In his farewell address to the nation Tuesday, President Donald Trump attempted to highlight his administration’s successes amid the backdrop of an impeachment trial on a charge of inciting an insurrection, while also calling on Americans to “pray” for the new administration.
“This week, we inaugurate a new administration and pray for its success in keeping America safe and prosperous,” Trump said, although he is not expected to attend President-elect Joe Biden’s inauguration.
He added, “We did what we came here to do — and so much more,” referring to the administration’s conservative legislative achievements, criminal justice reform, stock market gains, economic benchmarks and record-setting judicial appointments.
“Above all, we have reasserted the sacred idea that in America, the government answers to the people,” he said.
Much of the achievements Trump touted, such as tax cuts and reforms, slashing regulations and withdrawing from the Paris Climate Accord, Biden has signaled he would reverse them.
The speech, which was filled with some falsehoods, marks a shift for a president whose bombastic rhetoric and unconventional approach to the office created numerous maelstroms in Washington and made him the third president in U.S. history to be impeached. And the first to be impeached twice.
He claimed to be the first president in decades to not start a war (former President Barrack Obama did not go to war during his time in office). He also claimed his agenda “was not about right or left, it wasn’t about Republican or Democrat,” despite his administration pushing far-right policies and issues.
Trump also touted the success of Operation Warp Speed, which produces Covid-19 vaccines in record time. Despite the record, the Trump administration has been heavily criticized for its distribution strategy for vaccines. As of Tuesday, from the more than 31 million vaccine doses distributed nationwide, just over 10 million people had received their first doses, according to the Centers for Disease Control and Prevention. Over 400,000 people in the U.S. have died from the virus.
The president thanked the first lady and his children, saying they “fill my world with light and with joy,” as well as vice president Mike Pence and his family. He also expressed gratitude to his cabinet and administration aides “who poured out their heart and soul to fight for America.”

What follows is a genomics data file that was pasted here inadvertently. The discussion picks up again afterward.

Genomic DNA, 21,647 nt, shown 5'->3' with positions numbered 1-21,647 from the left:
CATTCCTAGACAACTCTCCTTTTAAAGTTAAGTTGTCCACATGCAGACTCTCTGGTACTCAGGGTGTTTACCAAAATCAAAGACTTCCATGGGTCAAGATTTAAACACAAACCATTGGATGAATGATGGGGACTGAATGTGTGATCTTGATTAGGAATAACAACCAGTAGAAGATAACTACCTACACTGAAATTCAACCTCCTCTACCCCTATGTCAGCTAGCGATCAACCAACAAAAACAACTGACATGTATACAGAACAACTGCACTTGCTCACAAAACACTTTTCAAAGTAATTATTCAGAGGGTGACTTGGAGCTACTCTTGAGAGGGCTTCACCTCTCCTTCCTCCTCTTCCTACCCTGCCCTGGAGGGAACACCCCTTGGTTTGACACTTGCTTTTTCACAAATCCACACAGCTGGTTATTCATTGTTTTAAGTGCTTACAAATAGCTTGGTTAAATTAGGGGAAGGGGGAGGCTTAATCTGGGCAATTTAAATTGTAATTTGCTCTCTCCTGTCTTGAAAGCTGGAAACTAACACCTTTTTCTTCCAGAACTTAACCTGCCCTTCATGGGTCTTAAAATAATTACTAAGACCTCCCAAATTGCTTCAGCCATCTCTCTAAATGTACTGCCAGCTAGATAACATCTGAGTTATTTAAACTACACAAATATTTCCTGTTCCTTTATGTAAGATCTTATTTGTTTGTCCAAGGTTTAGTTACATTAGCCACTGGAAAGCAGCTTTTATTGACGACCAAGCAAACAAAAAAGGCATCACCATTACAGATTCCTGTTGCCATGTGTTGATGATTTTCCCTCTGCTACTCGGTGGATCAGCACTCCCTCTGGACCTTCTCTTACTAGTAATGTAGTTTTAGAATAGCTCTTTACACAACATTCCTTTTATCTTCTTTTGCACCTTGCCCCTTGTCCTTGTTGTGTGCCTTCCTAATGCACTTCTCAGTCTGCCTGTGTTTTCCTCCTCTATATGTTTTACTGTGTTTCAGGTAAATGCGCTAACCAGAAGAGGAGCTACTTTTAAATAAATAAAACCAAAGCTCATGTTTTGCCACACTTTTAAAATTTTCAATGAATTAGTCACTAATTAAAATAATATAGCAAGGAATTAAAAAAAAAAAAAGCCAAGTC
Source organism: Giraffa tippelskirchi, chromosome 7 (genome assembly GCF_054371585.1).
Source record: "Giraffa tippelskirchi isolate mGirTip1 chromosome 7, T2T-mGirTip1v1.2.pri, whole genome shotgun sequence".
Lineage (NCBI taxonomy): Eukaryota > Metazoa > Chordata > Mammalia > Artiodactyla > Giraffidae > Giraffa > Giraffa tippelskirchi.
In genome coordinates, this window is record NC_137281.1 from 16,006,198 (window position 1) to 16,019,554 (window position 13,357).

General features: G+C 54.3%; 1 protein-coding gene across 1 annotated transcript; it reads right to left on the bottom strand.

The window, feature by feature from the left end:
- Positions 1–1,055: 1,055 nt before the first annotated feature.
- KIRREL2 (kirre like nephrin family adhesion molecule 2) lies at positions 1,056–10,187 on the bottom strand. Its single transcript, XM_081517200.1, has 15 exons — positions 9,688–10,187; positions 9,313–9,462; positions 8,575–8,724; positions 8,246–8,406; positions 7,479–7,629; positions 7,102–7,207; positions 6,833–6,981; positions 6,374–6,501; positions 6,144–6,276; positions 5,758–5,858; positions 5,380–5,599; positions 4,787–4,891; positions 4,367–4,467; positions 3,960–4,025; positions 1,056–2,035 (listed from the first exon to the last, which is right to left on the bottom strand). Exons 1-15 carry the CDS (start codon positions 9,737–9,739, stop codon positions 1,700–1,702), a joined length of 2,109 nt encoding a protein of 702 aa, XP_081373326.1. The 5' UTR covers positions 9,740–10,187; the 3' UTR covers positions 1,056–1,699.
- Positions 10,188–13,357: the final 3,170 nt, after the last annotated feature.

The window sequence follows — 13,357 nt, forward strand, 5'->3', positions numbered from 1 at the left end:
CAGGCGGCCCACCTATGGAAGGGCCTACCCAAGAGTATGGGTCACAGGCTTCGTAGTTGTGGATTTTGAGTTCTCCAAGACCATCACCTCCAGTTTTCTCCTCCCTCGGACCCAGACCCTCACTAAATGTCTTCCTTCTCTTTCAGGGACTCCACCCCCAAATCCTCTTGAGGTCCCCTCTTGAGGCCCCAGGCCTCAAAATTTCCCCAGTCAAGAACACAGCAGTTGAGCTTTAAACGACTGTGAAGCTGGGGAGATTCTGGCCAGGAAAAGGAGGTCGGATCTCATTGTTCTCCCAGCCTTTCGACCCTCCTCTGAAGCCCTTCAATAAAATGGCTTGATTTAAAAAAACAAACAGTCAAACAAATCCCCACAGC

Some Cabinet officials have already resigned, including Transportation Secretary Elaine Chao and Education Secretary Betsy DeVos, who both cited Trump’s role in egging on the rioters.
In the farewell address, Trump again spoke out against the Capitol riot after he was universally condemned — and later impeached — for inciting the mob.
“All Americans were horrified by the assault on our Capitol. Political violence is an attack on everything we cherish as Americans,” he said. “It can never be tolerated.”
Trump said the country “must always be a land of hope, of light, and of glory to all the world,” as he also touted the administration’s hardline immigration enforcement efforts and his long-promised border wall, which has fallen short of what Trump initially promised.
Part of Trump’s speech was also a thinly-veiled rebuke of his various social media accounts being banned or suspended after inflaming the mob that stormed the Capitol, which left several people dead, including a police officer. He called for unity and to “rise above the partisan rancor.”
“In America, we don’t insist on absolute conformity or enforce rigid orthodoxies and punitive speech codes — we just don’t do that,” he said. “America is not a timid nation of tame souls who need to be sheltered and protected from those with whom we disagree. That’s not who we are. It will never be who we are.”
As Trump faces a second impeachment trial in the Senate, where a conviction could bar him from holding public office in the future, he said in his speech that his “Make America Great Again” movement is “only just beginning.”
“Now, as I prepare to hand power over to a new administration at noon on Wednesday, I want you to know that the movement we started is only just beginning,” he said.
Dartunorro Clark is a political reporter for NBC News.